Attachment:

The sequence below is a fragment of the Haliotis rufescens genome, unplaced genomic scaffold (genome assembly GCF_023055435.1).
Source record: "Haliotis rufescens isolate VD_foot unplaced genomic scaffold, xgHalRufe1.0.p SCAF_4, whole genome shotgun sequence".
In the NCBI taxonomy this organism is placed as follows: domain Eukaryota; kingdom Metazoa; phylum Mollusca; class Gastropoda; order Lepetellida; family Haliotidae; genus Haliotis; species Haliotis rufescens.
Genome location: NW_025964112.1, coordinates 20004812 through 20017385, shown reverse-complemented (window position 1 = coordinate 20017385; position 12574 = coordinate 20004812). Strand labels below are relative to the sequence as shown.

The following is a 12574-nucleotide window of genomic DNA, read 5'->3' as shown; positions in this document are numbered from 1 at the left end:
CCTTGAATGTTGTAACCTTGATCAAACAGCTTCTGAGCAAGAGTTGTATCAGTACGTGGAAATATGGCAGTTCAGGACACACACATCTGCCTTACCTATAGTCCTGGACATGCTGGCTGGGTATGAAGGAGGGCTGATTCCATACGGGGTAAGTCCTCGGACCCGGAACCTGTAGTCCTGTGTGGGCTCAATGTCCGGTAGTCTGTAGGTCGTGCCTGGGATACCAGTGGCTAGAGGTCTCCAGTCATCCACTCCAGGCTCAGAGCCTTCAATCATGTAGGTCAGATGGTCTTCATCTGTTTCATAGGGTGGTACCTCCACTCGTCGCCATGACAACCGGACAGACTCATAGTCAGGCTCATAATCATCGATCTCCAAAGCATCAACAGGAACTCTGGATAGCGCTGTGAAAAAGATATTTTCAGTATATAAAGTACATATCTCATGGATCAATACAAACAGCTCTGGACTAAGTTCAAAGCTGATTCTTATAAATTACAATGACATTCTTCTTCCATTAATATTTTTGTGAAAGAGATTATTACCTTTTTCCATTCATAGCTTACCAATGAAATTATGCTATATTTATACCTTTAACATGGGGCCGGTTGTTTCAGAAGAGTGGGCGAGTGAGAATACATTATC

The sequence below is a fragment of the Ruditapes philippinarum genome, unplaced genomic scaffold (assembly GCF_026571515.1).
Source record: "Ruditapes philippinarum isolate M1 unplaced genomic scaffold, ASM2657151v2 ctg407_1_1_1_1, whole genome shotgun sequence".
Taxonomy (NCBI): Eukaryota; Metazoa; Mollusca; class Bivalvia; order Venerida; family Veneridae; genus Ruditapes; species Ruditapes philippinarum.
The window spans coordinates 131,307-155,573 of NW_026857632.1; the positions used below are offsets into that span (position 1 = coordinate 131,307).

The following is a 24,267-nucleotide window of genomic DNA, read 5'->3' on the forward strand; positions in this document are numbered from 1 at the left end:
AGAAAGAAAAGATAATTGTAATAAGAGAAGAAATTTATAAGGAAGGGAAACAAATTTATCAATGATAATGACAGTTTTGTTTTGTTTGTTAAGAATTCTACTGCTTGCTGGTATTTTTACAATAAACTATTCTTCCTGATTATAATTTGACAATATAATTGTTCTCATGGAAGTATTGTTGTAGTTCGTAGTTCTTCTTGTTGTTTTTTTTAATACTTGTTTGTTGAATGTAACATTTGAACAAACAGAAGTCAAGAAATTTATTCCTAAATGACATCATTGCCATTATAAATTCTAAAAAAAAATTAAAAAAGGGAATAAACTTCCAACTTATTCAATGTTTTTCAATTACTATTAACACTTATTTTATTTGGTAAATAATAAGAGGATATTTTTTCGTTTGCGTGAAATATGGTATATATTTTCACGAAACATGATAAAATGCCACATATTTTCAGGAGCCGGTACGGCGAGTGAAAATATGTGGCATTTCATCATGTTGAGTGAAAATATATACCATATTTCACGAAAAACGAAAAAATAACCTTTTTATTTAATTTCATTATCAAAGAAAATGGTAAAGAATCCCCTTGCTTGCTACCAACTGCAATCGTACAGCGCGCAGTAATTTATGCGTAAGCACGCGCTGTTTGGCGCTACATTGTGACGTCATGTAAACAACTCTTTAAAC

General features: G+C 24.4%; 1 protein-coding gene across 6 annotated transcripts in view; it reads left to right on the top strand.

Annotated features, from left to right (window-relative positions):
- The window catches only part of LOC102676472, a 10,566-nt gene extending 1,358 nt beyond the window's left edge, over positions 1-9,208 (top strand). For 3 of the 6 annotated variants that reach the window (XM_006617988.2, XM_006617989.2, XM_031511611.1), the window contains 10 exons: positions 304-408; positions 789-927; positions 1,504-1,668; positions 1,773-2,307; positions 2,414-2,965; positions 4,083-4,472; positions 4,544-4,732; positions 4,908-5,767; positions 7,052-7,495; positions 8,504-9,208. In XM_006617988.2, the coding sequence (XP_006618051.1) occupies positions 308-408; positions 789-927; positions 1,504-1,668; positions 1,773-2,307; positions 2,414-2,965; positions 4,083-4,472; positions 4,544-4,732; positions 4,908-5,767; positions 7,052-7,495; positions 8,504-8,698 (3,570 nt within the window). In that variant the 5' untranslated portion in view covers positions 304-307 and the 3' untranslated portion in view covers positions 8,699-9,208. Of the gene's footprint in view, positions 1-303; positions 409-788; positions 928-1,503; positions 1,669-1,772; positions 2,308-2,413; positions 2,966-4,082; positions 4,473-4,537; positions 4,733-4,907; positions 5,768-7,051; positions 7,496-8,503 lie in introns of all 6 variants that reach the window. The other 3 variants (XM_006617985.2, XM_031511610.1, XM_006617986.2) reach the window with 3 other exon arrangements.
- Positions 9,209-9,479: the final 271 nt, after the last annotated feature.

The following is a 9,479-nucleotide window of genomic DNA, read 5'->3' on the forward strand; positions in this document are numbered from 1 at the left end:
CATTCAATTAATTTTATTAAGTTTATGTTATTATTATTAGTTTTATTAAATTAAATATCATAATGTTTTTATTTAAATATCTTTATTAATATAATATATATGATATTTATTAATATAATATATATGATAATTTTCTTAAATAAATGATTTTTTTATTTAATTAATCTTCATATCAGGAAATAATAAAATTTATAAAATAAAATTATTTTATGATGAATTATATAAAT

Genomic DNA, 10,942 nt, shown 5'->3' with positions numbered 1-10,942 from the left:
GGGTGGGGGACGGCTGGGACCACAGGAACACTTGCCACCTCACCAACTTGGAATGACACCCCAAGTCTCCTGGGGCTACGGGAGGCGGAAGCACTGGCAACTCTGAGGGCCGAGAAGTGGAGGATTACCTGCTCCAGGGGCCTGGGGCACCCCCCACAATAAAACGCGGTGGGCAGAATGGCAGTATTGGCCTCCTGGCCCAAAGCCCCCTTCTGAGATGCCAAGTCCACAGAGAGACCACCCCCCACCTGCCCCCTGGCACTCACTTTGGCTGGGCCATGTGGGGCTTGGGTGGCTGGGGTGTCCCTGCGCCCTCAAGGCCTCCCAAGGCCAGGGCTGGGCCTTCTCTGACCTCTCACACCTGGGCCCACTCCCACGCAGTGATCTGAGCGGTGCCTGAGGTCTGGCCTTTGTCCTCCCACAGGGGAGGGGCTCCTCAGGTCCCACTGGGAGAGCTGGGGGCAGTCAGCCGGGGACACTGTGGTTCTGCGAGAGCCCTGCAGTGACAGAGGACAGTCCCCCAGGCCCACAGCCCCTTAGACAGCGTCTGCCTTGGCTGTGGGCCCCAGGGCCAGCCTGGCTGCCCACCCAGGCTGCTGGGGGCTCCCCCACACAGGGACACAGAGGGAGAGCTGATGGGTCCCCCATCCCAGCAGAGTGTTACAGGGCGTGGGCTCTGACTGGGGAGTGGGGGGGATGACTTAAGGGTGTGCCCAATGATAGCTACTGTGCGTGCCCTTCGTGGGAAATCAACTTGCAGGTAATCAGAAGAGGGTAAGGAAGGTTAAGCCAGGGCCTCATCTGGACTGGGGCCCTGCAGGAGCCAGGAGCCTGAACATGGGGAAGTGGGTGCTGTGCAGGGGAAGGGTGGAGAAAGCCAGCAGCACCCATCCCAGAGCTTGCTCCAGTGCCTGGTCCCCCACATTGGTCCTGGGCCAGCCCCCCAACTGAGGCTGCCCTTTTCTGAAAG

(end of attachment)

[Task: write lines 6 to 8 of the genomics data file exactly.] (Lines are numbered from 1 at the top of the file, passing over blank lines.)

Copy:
CCTTGAATGTTGTAACCTTGATCAAACAGCTTCTGAGCAAGAGTTGTATCAGTACGTGGAAATATGGCAGTTCAGGACACACACATCTGCCTTACCTATAGTCCTGGACATGCTGGCTGGGTATGAAGGAGGGCTGATTCCATACGGGGTAAGTCCTCGGACCCGGAACCTGTAGTCCTGTGTGGGCTCAATGTCCGGTAGTCTGTAGGTCGTGCCTGGGATACCAGTGGCTAGAGGTCTCCAGTCATCCACTCCAGGCTCAGAGCCTTCAATCATGTAGGTCAGATGGTCTTCATCTGTTTCATAGGGTGGTACCTCCACTCGTCGCCATGACAACCGGACAGACTCATAGTCAGGCTCATAATCATCGATCTCCAAAGCATCAACAGGAACTCTGGATAGCGCTGTGAAAAAGATATTTTCAGTATATAAAGTACATATCTCATGGATCAATACAAACAGCTCTGGACTAAGTTCAAAGCTGATTCTTATAAATTACAATGACATTCTTCTTCCATTAATATTTTTGTGAAAGAGATTATTACCTTTTTCCATTCATAGCTTACCAATGAAATTATGCTATATTTATACCTTTAACATGGGGCCGGTTGTTTCAGAAGAGTGGGCGAGTGAGAATACATTATC

The sequence below is a fragment of the Ruditapes philippinarum genome, unplaced genomic scaffold (assembly GCF_026571515.1).
Source record: "Ruditapes philippinarum isolate M1 unplaced genomic scaffold, ASM2657151v2 ctg407_1_1_1_1, whole genome shotgun sequence".